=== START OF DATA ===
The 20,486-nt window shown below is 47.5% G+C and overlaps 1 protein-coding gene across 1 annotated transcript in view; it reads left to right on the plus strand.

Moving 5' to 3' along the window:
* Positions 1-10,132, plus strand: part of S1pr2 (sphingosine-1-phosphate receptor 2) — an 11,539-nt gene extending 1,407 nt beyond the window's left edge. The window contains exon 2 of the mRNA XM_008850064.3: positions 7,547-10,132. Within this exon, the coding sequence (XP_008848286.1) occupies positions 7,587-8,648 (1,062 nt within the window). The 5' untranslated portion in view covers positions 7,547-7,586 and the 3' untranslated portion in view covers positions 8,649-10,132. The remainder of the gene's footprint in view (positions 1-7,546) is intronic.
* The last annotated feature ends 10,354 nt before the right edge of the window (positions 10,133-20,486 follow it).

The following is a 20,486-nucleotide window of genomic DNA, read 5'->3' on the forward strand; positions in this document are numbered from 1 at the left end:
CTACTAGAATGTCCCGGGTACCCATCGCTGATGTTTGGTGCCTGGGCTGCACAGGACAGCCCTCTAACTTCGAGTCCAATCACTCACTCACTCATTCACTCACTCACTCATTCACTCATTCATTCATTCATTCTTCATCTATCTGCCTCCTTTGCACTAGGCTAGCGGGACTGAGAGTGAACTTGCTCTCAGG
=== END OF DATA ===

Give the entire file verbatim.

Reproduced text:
The 20,486-nt window shown below is 47.5% G+C and overlaps 1 protein-coding gene across 1 annotated transcript in view; it reads left to right on the plus strand.

Moving 5' to 3' along the window:
* Positions 1-10,132, plus strand: part of S1pr2 (sphingosine-1-phosphate receptor 2) — an 11,539-nt gene extending 1,407 nt beyond the window's left edge. The window contains exon 2 of the mRNA XM_008850064.3: positions 7,547-10,132. Within this exon, the coding sequence (XP_008848286.1) occupies positions 7,587-8,648 (1,062 nt within the window). The 5' untranslated portion in view covers positions 7,547-7,586 and the 3' untranslated portion in view covers positions 8,649-10,132. The remainder of the gene's footprint in view (positions 1-7,546) is intronic.
* The last annotated feature ends 10,354 nt before the right edge of the window (positions 10,133-20,486 follow it).

The following is a 20,486-nucleotide window of genomic DNA, read 5'->3' on the forward strand; positions in this document are numbered from 1 at the left end:
CTACTAGAATGTCCCGGGTACCCATCGCTGATGTTTGGTGCCTGGGCTGCACAGGACAGCCCTCTAACTTCGAGTCCAATCACTCACTCACTCATTCACTCACTCACTCATTCACTCATTCATTCATTCATTCTTCATCTATCTGCCTCCTTTGCACTAGGCTAGCGGGACTGAGAGTGAACTTGCTCTCAGG